A private study of city peafowl has concluded that some male birds could be removed without endangering the bird population, but it calls for a moratorium on the trapping of female birds until there is evidence that the flock is regenerating.
Martin G. Rigby, an Orange County environmental scientist who did the study for the Friends of the Peacocks citizens group, said all trapping must be closely controlled and no trapping of any kind should be permitted between April and August, when chicks are with their mothers.
The Friends commissioned the study--aimed at determining the number of birds needed to maintain the city's two flocks--after deciding not to pursue legal opposition to a city plan that permits residents who object to the birds to trap and remove them from private property. Birds may be relocated to a wildlife sanctuary outside the city until the flocks have been reduced to 25 birds.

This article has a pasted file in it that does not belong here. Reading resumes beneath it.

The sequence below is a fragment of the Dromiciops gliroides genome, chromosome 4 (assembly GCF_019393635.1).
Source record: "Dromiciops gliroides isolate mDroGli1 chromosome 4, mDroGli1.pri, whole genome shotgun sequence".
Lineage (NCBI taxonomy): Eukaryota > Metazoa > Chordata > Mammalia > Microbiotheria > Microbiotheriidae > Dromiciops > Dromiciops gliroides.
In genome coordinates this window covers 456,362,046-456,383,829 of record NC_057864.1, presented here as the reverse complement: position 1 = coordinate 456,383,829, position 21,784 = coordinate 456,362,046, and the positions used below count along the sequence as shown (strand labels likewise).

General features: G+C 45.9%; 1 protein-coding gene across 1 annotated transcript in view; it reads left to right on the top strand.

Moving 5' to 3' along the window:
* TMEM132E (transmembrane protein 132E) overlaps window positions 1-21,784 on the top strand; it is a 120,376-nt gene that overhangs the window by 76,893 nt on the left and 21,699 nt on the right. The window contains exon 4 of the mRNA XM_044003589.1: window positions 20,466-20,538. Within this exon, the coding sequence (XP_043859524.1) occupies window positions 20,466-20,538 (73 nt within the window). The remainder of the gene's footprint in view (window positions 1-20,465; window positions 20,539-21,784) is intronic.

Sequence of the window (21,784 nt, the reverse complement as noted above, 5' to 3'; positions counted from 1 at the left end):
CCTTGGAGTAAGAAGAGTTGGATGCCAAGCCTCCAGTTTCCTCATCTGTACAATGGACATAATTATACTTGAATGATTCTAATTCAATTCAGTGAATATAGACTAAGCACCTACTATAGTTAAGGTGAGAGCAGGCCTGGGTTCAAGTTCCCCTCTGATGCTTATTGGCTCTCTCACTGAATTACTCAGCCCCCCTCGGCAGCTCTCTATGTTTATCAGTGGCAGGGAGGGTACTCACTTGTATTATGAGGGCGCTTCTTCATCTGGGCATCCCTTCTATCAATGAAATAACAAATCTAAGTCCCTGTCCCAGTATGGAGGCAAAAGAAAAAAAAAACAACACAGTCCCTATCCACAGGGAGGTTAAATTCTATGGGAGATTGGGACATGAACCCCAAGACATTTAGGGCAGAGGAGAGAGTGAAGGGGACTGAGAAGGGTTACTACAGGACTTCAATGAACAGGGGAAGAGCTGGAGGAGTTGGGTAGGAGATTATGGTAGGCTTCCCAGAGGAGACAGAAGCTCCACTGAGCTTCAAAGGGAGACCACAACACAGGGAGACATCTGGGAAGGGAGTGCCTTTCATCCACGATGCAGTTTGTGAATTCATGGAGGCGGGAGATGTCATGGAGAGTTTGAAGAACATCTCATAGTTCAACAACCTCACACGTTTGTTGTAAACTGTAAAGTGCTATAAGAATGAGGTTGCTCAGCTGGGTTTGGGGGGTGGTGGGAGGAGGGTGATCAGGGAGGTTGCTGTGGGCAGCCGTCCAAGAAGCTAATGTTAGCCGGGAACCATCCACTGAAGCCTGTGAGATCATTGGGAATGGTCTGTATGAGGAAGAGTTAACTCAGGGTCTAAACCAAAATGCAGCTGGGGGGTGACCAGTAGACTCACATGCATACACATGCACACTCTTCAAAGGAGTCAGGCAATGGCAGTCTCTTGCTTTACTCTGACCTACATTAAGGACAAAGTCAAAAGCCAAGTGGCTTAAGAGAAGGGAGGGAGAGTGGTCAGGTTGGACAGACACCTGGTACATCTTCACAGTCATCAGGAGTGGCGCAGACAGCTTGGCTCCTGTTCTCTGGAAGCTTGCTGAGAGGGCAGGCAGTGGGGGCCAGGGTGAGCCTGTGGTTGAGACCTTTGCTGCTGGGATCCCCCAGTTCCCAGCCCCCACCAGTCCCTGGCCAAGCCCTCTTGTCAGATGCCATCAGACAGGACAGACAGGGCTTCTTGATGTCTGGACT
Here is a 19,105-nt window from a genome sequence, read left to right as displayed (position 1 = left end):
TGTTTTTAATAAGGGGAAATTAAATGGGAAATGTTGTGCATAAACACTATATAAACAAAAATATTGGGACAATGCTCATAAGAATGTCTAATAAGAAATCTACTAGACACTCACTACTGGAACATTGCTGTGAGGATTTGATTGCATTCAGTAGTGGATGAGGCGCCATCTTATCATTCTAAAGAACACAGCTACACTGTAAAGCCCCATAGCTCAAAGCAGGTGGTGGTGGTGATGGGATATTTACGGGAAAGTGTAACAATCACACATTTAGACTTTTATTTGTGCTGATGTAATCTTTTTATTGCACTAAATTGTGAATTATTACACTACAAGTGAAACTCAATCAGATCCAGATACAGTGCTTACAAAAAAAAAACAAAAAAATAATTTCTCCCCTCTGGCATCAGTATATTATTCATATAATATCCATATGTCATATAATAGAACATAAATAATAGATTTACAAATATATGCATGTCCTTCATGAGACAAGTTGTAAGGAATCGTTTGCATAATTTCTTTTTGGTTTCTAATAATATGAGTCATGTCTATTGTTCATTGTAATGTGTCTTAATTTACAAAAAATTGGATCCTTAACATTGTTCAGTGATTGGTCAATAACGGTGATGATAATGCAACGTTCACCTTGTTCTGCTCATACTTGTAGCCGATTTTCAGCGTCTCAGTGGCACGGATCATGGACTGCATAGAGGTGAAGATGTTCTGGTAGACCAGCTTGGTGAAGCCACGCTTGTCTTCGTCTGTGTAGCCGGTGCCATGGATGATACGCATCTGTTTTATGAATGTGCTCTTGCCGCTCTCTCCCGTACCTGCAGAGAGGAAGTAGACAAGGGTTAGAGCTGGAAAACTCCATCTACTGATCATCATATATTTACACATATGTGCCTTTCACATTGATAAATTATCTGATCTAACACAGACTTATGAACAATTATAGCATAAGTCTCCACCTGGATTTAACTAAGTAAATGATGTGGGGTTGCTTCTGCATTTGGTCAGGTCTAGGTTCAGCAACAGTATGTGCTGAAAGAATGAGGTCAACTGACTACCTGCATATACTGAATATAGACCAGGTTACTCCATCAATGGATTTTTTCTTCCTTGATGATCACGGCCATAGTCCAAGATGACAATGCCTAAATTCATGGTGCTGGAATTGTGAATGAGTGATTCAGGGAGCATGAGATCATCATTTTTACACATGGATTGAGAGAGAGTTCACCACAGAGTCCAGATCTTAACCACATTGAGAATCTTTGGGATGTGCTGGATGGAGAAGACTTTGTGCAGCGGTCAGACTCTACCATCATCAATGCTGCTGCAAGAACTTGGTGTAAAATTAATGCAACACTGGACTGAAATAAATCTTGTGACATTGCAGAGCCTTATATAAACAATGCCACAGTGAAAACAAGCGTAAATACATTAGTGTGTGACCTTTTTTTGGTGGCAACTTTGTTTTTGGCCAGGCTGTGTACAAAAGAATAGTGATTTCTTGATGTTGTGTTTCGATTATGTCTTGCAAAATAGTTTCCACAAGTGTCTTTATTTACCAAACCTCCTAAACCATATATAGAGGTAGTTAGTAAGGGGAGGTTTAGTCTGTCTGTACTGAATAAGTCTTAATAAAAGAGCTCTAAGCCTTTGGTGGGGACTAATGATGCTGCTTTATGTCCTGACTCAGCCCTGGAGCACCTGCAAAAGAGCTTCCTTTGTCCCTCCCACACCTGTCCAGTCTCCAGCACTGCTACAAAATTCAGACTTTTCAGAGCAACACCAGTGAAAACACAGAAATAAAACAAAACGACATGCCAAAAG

However, Rigby, who formerly lived in one of the city's peafowl areas, said both flocks--in Espinosa Circle and near the Malaga Cove library--have a "precariously low" number of females because past trapping has ignored the sex and age of birds. Younger birds that perpetuate the flocks are more likely to be trapped than older ones who, he said probably are "trap-shy." He said the Espinosa Circle peafowl population is "already at or below a biological minimum necessary to perpetuate the species."